Using Collections
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This course provides you with a deep dive into the Java Collection API and many of the available collection implementations. We’ll review each of the key collection interfaces and their associated implementations.

Learning Objectives

In this course you'll learn:

  • What Collections are and when and why you would implement them
  • The Collection API and hierarchy of interfaces
  • The key differences between a Set, List, and Queue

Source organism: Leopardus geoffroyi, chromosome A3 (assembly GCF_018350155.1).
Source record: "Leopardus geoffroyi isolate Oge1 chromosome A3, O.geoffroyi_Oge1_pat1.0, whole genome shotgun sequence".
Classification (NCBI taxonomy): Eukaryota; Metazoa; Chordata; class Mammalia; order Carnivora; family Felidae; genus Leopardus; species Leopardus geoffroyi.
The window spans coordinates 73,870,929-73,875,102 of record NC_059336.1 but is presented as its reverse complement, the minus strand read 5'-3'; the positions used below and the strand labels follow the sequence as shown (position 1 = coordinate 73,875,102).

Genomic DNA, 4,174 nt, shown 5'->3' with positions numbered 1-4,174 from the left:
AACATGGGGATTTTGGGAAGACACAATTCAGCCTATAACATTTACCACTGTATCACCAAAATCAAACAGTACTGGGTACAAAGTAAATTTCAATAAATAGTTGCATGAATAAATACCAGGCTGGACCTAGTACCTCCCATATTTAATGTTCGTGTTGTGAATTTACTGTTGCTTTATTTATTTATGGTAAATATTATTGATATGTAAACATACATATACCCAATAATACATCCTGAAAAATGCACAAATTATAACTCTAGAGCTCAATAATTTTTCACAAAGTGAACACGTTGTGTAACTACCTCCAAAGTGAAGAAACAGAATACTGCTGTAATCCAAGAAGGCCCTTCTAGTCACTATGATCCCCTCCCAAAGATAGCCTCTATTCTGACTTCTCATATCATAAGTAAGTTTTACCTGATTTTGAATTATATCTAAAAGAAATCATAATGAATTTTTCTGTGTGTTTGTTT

• How to perform sorting within a collection
  • How to implement comparators
  • How to pick and implement the right collection for a particular requirement


  • A basic understanding of the Java programming language
  • A basic understanding of software development
  • A basic understanding of the software development life cycle

Intended Audience

  • Software Engineers interested in advancing their Java skills
  • Software Architects interested in using advanced features of Java to design and build both applications and frameworks
  • Anyone interested in advanced Java application development and associated tooling
  • Anyone interested in understanding the advanced areas and features of the Java SDK